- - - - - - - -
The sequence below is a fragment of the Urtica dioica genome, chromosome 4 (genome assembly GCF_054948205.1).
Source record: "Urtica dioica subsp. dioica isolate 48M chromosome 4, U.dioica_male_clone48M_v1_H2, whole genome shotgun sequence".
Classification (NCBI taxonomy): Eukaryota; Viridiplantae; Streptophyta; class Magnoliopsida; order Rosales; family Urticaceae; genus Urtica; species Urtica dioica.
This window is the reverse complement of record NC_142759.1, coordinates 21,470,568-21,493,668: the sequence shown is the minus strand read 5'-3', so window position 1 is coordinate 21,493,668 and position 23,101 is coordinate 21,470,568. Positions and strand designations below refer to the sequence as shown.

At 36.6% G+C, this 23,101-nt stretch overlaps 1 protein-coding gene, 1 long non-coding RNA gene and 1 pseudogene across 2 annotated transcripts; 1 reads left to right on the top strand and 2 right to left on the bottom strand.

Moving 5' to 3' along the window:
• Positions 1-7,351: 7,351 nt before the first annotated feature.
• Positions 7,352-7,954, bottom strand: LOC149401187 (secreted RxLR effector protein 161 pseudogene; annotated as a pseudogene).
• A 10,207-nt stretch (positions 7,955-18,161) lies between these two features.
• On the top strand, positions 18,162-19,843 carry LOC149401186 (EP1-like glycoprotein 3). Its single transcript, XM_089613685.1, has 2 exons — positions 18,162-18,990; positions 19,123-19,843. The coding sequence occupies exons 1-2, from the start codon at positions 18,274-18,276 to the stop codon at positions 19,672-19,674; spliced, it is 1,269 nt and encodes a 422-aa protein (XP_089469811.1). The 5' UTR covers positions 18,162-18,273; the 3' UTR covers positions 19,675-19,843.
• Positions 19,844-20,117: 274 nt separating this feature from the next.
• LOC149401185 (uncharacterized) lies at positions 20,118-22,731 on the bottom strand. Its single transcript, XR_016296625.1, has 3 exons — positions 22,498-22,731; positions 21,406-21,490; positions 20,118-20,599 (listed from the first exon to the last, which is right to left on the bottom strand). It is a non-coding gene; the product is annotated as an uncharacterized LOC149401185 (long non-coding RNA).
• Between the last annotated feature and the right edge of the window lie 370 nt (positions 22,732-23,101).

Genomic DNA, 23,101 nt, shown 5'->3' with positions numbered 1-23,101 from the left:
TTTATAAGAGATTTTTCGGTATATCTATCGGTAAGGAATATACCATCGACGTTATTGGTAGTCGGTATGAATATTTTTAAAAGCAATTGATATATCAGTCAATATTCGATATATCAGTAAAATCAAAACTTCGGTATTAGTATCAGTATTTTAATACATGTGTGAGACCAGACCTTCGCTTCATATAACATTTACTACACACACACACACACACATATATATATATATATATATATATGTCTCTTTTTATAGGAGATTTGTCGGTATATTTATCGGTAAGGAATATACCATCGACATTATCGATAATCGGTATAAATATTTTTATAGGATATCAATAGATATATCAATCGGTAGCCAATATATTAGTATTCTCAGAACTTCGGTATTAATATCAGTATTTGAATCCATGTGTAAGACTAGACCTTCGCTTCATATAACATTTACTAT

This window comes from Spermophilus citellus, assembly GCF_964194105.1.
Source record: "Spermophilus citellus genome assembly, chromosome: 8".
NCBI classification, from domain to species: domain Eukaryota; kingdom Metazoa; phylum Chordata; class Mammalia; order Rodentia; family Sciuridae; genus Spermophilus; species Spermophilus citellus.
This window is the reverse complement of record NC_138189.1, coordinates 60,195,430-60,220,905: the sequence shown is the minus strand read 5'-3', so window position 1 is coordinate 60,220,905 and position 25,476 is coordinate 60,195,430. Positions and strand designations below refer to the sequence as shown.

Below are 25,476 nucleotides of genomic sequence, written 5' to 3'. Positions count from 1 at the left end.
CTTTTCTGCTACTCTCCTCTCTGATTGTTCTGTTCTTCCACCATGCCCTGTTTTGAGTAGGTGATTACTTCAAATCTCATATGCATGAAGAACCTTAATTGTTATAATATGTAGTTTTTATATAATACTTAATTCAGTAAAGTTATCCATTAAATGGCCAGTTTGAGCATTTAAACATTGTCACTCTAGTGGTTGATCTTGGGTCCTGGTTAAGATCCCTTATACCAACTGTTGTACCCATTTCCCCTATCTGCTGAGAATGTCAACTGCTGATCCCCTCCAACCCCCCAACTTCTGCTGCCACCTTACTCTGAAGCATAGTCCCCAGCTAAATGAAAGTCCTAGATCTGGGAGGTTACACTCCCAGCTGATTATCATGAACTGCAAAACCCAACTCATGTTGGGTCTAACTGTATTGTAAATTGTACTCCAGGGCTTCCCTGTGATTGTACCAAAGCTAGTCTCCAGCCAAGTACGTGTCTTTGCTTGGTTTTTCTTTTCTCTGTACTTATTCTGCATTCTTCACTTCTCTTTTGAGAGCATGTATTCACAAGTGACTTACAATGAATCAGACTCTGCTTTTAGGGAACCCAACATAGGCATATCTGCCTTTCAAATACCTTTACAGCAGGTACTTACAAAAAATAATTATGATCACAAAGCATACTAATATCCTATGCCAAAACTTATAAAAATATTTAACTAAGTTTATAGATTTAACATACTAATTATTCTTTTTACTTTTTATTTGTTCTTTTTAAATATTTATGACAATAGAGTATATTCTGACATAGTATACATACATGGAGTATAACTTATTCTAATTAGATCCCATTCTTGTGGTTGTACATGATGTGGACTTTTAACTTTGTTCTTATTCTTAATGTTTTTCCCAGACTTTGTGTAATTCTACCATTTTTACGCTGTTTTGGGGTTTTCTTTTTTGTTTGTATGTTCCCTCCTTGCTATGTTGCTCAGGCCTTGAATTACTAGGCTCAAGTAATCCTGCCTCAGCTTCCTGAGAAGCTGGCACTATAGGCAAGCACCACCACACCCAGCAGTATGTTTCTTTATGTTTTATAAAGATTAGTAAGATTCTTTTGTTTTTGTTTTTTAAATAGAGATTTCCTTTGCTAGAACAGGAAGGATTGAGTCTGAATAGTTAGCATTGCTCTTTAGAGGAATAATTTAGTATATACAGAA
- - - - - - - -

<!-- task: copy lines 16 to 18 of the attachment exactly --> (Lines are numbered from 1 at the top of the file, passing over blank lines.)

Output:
This window comes from Spermophilus citellus, assembly GCF_964194105.1.
Source record: "Spermophilus citellus genome assembly, chromosome: 8".
NCBI classification, from domain to species: domain Eukaryota; kingdom Metazoa; phylum Chordata; class Mammalia; order Rodentia; family Sciuridae; genus Spermophilus; species Spermophilus citellus.